THE MARCH CONCERT, VARIATIONS, DEDICATED TO DEVOTED COMMUNITY MEMBER AND AVID LSO SUPPORTER, IS CAPTIVATING AND IMPRESSIVE!
[Read more about this concert’s dedication to Major General Donald J. Harlin HERE.]
“Beautiful… Just, beautiful”
For many, the concert began with a very informative and fun mini-lecture on the evening’s music. Dr. Beth Everett, Associate Professor of Music and Director of Choral Activities, gave a brief, surprisingly interactive, talk full of information about the four works slated to be performed. She mentioned things for which to listen and gave interesting tidbits that related to the composers and their time period. This insight greatly enriched the listening experience of the concert. If you’ve not previously attended one of these mini-lectures, you may not realize the added-value that comes with your ticket.
First on the program was the side-by-side performance mixing the LaGrange Symphony Orchestra with the LSYO (LaGrange Symphony Youth Orchestra). The LSYO is conducted by Celeste Myall. Dr. Prior recognized her and the fact that these students were very well prepared. The ambitious music of Sibelius: Finlandia was indeed performed beautifully. In this photo you can see the full stage.
The LSO makes great efforts to encourage, promote, teach, and give voice to young musicians in our community. This professional performance proved the success of the LSO efforts in musical education.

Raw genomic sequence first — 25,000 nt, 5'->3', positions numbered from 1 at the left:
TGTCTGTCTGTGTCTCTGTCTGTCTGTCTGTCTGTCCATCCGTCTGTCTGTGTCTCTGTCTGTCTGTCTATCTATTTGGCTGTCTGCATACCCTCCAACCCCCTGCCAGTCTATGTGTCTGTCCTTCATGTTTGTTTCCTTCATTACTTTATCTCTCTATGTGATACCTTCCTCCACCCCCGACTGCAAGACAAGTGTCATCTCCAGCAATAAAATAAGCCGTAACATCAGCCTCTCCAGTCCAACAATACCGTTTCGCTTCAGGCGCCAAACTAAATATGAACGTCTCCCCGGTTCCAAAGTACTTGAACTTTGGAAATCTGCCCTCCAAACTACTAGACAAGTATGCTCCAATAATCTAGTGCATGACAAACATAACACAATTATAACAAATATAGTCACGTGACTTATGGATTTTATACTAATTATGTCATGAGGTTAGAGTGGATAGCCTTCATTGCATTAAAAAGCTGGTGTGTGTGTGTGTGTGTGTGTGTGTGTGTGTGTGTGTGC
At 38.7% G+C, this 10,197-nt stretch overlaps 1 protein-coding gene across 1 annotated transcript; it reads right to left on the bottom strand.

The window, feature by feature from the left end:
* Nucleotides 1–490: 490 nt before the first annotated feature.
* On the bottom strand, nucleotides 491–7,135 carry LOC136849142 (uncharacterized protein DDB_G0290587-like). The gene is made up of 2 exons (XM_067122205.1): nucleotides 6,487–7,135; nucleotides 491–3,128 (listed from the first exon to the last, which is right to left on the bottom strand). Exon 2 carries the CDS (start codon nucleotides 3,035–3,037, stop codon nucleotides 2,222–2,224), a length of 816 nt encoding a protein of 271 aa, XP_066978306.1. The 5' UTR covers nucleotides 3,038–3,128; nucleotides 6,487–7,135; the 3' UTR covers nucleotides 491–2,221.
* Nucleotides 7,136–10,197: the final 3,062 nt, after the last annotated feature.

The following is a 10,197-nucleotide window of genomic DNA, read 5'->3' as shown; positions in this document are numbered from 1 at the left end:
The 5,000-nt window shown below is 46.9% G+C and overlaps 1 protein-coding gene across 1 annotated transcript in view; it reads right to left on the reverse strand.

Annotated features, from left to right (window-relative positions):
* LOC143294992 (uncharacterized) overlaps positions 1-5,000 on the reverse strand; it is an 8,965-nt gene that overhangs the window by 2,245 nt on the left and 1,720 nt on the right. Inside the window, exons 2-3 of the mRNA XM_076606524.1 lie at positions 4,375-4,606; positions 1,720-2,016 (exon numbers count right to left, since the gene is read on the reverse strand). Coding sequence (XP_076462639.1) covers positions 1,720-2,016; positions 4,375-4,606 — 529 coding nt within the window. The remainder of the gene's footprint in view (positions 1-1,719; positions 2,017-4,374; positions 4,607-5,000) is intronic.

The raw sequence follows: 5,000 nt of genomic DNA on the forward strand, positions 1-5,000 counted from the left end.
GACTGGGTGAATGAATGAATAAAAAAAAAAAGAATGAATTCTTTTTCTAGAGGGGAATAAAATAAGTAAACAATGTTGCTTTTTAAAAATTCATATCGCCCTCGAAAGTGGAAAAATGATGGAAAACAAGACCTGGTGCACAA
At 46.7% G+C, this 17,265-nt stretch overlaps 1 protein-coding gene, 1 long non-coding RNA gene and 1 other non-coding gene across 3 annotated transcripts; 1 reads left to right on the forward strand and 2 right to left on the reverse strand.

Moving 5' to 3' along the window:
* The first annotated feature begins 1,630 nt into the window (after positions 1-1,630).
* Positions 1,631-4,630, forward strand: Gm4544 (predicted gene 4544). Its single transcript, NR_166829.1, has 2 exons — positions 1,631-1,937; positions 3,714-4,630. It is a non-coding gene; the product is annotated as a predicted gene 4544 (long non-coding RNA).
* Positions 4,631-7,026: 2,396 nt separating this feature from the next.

Second in the program was Vaughan Williams: Five Variants of ‘Dives and Lazarus’. This piece of music in an English pastoral style, was a personal favorite, and brought hearty applause. It was actually written specifically for the 1939 World’s Fair and was requested to be particularly English in spirit.
Third was Brahms: Variations on a Theme of Joseph Haydn. There were eight variations plus the finale. If you attended the lecture or read the program notes, you would know that Haydn did not actually write it. Copyright was not an issue in those days, and this piece was probably written by one of Haydn’s students. It was attributed to Haydn because he was well known and the piece would be better received with his name in the title. Regardless of the history, the music stands on its own merit.
The final piece was very recognizable even without the title – Beethoven’s Fifth Symphony. Perfect for this Variations concert and performed with strength and precision. Thunderous and continued applause followed.
This was a truly enjoyable concert from beginning to end.
“Enjoyed it immensely”
As always, thank you for supporting the arts in LaGrange, and especially the LaGrange Symphony Orchestra.